Within a few years it was clear that the iron church 'had become inadequate for its requirements' so the Duke of Portland asked his Clerk of Works, D. McIntyre, to prepare plans for a permanent stone church. Work began on 28 July 1913 and was completed on 25 July 1916. The Duke himself was a great devotee of Norman architecture and decided that the church should be completed in an appropriate style. The design was signed off by the architect Louis Ambler and was based loosely on the Norman chapel of Steetley nearby in Derbyshire. Some of the fittings were executed by Scottish artists whose work may have been known to the Duke through visits to his Scottish estates, e.g. Phyllis Bone, Alice Meredith Williams (both Sculptors), Herbert Hendrie (glass). It appears as if he had seen Hendrie’s work at Holy Trinity, St Andrews. The ceiling was copied from Cessnock Castle in Ayrshire which formed part of the Portland estate.

The last service in the temporary chapel was held on 15 June 1913 and the new structure was dedicated to St Winifred on 20 July 1916.

Stone from
Ypres cathedral

After the outbreak of the First World War in 1914, the men of military age on the estate left to fight and only five or six of the older workmen remained to continue the project. Following the Armistice in November 1918, a small stone brought from the ruins of Ypres Cathedral was built into the south wall near the pulpit.

The stone altar in the church was made at Welbeck by Harry Stubbings. It was carved by George Walker Milburn of York and dedicated on Ascension Day 1926.

On 14 December 1928, the coffins containing the bodies of Lieutenant-General Arthur Cavendish-Bentinck, his first wife Elizabeth Sophia Hawkins-Witshed, his second wife Augusta Browne, and the 6th Duke’s cousin George Cavendish-Bentinck, were moved from the Welbeck burial ground to the churchyard at Holbeck.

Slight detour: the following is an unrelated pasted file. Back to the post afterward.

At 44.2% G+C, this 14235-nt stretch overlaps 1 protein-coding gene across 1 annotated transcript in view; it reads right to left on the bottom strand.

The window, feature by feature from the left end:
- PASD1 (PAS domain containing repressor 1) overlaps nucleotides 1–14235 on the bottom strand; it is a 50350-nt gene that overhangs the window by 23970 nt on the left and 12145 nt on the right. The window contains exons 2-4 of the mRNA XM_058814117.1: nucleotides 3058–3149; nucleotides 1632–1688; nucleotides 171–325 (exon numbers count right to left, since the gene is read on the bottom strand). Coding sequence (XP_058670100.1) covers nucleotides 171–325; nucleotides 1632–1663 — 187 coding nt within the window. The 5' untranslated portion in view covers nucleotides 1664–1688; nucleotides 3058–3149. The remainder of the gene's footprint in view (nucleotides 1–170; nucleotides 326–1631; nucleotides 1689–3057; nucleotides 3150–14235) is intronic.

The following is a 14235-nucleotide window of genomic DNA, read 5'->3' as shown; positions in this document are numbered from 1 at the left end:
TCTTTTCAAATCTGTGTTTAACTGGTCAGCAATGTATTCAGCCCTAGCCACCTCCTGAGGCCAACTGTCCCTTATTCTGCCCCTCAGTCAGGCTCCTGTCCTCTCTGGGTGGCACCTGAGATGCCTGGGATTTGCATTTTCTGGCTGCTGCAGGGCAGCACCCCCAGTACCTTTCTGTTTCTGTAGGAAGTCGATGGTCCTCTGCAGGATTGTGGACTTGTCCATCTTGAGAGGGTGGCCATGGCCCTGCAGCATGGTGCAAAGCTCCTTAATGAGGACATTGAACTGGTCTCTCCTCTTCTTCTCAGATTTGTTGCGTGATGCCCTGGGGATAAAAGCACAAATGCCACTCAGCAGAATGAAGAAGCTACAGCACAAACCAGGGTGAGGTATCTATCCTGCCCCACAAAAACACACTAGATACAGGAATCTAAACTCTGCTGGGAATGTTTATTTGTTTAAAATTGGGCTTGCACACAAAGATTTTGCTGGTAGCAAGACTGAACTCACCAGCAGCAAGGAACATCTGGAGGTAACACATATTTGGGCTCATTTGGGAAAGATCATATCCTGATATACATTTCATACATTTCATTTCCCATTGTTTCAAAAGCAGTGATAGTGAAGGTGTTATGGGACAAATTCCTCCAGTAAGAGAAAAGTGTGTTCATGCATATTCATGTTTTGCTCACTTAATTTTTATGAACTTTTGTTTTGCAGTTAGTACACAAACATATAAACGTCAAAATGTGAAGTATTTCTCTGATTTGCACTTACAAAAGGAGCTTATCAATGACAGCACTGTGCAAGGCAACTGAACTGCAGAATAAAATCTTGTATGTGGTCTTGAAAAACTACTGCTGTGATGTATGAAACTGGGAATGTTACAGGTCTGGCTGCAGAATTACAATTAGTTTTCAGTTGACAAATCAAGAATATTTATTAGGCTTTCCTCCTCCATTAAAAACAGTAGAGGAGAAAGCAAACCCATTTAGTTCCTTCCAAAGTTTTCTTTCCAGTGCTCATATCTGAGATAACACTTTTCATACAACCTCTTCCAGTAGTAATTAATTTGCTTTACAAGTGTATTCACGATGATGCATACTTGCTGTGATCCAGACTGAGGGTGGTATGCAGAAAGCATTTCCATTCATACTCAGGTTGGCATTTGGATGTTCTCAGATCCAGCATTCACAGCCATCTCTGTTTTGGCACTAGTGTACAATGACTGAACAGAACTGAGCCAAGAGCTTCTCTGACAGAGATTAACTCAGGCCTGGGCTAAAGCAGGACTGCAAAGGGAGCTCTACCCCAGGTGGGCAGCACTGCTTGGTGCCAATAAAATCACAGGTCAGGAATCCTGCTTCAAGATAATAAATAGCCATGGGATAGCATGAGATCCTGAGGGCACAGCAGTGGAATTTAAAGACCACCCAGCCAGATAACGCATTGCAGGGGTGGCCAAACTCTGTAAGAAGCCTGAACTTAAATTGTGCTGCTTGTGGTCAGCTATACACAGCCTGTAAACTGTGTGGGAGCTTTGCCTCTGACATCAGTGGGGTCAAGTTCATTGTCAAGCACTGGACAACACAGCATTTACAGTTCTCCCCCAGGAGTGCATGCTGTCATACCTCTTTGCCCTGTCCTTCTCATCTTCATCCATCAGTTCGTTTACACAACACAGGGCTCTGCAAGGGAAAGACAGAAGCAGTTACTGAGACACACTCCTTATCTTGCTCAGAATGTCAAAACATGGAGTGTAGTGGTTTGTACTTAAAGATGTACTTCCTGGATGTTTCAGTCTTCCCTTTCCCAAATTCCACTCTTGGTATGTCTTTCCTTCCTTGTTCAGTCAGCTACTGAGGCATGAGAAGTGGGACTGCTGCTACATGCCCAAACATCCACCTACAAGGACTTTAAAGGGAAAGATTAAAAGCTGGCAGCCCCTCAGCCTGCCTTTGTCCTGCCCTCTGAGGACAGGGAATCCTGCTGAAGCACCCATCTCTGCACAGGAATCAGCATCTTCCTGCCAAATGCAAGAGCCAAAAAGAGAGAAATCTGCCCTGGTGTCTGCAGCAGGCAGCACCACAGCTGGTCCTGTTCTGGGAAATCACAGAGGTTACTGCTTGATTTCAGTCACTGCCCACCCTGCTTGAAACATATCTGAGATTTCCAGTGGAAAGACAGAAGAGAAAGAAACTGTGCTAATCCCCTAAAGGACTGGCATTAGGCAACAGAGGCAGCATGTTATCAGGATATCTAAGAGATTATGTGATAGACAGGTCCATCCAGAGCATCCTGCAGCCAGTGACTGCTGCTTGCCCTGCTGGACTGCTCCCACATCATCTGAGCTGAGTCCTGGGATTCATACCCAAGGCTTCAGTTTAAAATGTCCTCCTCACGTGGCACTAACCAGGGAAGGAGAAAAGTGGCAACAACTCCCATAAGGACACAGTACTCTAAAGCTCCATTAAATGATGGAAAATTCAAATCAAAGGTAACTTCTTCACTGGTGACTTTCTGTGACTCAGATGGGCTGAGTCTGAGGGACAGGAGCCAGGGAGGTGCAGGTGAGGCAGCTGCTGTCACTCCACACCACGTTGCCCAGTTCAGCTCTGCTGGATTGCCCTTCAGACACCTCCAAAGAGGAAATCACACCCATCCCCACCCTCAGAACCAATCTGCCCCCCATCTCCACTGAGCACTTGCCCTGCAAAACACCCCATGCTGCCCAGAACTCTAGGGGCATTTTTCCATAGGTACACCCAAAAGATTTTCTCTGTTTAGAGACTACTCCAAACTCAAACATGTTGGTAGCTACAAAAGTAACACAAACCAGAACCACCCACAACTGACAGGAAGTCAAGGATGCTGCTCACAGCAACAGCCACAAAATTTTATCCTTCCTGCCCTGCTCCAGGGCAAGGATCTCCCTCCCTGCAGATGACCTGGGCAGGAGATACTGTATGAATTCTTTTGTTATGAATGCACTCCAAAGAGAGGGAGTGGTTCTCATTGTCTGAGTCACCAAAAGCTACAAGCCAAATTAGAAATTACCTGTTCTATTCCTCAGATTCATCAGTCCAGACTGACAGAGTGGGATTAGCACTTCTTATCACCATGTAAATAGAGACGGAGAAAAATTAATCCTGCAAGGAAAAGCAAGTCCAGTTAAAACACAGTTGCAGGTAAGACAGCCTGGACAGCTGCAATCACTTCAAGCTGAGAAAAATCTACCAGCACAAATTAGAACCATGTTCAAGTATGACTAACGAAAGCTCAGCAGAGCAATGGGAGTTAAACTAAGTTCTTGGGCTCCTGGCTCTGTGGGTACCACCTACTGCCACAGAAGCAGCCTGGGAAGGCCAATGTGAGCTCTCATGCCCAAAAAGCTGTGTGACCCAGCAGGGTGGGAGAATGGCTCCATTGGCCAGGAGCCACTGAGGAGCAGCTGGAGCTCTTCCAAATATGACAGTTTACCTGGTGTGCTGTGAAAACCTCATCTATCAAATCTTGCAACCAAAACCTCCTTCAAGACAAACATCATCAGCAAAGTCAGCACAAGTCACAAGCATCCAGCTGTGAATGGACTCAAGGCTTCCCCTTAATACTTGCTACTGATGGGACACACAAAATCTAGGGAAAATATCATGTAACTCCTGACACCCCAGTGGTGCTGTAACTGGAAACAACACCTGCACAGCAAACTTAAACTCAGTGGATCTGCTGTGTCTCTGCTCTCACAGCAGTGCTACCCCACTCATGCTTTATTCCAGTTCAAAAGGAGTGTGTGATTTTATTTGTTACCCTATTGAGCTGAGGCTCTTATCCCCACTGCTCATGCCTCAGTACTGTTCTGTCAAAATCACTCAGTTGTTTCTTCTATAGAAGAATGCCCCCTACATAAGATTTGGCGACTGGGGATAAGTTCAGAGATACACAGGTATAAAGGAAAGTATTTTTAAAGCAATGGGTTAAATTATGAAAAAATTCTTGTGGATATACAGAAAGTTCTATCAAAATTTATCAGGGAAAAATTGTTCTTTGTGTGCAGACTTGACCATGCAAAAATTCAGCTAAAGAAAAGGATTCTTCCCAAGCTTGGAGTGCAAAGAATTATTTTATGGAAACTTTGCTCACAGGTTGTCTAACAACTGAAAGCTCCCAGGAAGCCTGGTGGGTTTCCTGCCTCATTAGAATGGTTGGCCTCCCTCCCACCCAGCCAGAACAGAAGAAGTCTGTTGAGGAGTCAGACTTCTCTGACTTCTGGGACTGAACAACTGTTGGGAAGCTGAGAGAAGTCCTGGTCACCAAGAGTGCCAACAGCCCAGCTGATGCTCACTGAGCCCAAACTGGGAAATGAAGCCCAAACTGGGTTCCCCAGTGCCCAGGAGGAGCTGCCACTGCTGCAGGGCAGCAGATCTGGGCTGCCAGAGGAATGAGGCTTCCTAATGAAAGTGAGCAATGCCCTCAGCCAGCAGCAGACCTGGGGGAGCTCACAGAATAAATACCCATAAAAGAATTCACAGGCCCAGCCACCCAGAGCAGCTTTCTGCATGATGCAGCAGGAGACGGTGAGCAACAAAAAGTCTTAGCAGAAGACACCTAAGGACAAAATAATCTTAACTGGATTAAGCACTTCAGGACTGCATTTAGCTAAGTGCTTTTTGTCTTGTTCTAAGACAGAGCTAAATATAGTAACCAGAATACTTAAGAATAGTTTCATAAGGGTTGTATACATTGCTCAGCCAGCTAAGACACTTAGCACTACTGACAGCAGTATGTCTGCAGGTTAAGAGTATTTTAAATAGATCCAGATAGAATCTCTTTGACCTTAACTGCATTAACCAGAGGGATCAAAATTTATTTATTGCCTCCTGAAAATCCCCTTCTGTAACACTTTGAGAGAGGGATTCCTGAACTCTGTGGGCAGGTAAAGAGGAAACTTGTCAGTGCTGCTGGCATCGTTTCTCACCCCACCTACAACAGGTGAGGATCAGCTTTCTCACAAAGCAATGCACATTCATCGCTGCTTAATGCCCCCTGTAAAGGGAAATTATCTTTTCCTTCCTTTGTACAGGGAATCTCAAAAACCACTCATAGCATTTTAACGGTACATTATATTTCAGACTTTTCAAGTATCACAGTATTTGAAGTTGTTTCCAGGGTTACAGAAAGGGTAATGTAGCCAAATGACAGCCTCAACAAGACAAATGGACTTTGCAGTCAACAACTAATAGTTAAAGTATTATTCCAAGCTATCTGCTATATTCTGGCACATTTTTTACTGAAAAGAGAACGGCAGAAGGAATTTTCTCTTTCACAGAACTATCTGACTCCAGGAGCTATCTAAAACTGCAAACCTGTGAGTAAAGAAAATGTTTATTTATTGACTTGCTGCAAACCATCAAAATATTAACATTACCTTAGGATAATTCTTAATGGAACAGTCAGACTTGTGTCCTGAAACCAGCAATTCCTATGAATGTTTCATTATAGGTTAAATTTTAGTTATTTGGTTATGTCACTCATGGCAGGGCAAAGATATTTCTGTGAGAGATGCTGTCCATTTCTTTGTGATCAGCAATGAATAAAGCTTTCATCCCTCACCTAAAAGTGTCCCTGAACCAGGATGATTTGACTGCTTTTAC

The sanctuary lamp was presented by the Duke of Portland and is inscribed with a memorial inscription to Cicely Mary Cavendish Bentinck who died on 30 January 1936.

St George and
the dragon

There is an antique alabaster figure of St George and the Dragon in the church which was given to the Duke and Duchess of Portland for the silver wedding anniversary by the Prince and Princess Lowenstein.

The oak pews and organ were brought by the parish in the early 1920s and, the following decade, impressive tapestries placed in the chancel arch. The sundial was placed on the south side of the church in 1931. Its stone base is Early English and was found in one of the rooms in the bailey of Bolsover Castle.

The ironwork on the church door was given by Ivy Titchfield. It was copied from a door that formerly stood at St Alban’s Cathedral and is now in the Victoria & Albert museum in London.

In 1936 a new pulpit and bible bound in white vellum were gifted by the Duke. The pulpit was made from oak grown in Welbeck Park. The wood was originally used in the dome of St Paul’s Cathedral in 1695. During the restoration of St Paul’s in 1931, some of the wood was returned to Welbeck. It is moulded on a stone base similar in design to that of Dalmeny Church near Edinburgh. At the same time the Duke gifted a new gateway to the churchyard.